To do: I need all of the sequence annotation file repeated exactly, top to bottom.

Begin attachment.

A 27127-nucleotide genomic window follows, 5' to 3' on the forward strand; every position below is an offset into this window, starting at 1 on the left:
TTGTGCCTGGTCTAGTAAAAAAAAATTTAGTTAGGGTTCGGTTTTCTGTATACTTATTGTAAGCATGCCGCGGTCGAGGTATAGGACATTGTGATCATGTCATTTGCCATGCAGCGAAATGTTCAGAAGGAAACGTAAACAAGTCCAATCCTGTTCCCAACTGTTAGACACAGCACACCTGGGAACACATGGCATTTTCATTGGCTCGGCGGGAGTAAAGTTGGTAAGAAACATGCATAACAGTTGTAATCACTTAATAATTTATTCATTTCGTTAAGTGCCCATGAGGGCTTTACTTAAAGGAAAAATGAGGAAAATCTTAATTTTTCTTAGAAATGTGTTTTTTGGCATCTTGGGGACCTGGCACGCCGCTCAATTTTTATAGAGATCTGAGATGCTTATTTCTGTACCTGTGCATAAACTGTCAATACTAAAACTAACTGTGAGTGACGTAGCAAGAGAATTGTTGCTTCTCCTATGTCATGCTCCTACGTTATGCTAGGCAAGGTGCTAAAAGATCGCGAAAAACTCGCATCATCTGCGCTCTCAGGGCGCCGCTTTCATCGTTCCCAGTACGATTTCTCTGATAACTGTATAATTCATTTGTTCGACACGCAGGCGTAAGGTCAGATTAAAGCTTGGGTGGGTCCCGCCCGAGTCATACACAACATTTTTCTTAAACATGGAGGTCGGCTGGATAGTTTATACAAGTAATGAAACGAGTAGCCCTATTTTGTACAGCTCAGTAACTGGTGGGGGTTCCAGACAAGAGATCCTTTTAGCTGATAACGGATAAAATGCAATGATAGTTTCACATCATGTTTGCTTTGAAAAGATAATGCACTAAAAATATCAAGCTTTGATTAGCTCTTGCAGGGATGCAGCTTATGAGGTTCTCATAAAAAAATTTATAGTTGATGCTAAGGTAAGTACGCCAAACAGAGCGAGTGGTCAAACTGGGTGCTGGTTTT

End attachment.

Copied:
A 27127-nucleotide genomic window follows, 5' to 3' on the forward strand; every position below is an offset into this window, starting at 1 on the left:
TTGTGCCTGGTCTAGTAAAAAAAAATTTAGTTAGGGTTCGGTTTTCTGTATACTTATTGTAAGCATGCCGCGGTCGAGGTATAGGACATTGTGATCATGTCATTTGCCATGCAGCGAAATGTTCAGAAGGAAACGTAAACAAGTCCAATCCTGTTCCCAACTGTTAGACACAGCACACCTGGGAACACATGGCATTTTCATTGGCTCGGCGGGAGTAAAGTTGGTAAGAAACATGCATAACAGTTGTAATCACTTAATAATTTATTCATTTCGTTAAGTGCCCATGAGGGCTTTACTTAAAGGAAAAATGAGGAAAATCTTAATTTTTCTTAGAAATGTGTTTTTTGGCATCTTGGGGACCTGGCACGCCGCTCAATTTTTATAGAGATCTGAGATGCTTATTTCTGTACCTGTGCATAAACTGTCAATACTAAAACTAACTGTGAGTGACGTAGCAAGAGAATTGTTGCTTCTCCTATGTCATGCTCCTACGTTATGCTAGGCAAGGTGCTAAAAGATCGCGAAAAACTCGCATCATCTGCGCTCTCAGGGCGCCGCTTTCATCGTTCCCAGTACGATTTCTCTGATAACTGTATAATTCATTTGTTCGACACGCAGGCGTAAGGTCAGATTAAAGCTTGGGTGGGTCCCGCCCGAGTCATACACAACATTTTTCTTAAACATGGAGGTCGGCTGGATAGTTTATACAAGTAATGAAACGAGTAGCCCTATTTTGTACAGCTCAGTAACTGGTGGGGGTTCCAGACAAGAGATCCTTTTAGCTGATAACGGATAAAATGCAATGATAGTTTCACATCATGTTTGCTTTGAAAAGATAATGCACTAAAAATATCAAGCTTTGATTAGCTCTTGCAGGGATGCAGCTTATGAGGTTCTCATAAAAAAATTTATAGTTGATGCTAAGGTAAGTACGCCAAACAGAGCGAGTGGTCAAACTGGGTGCTGGTTTT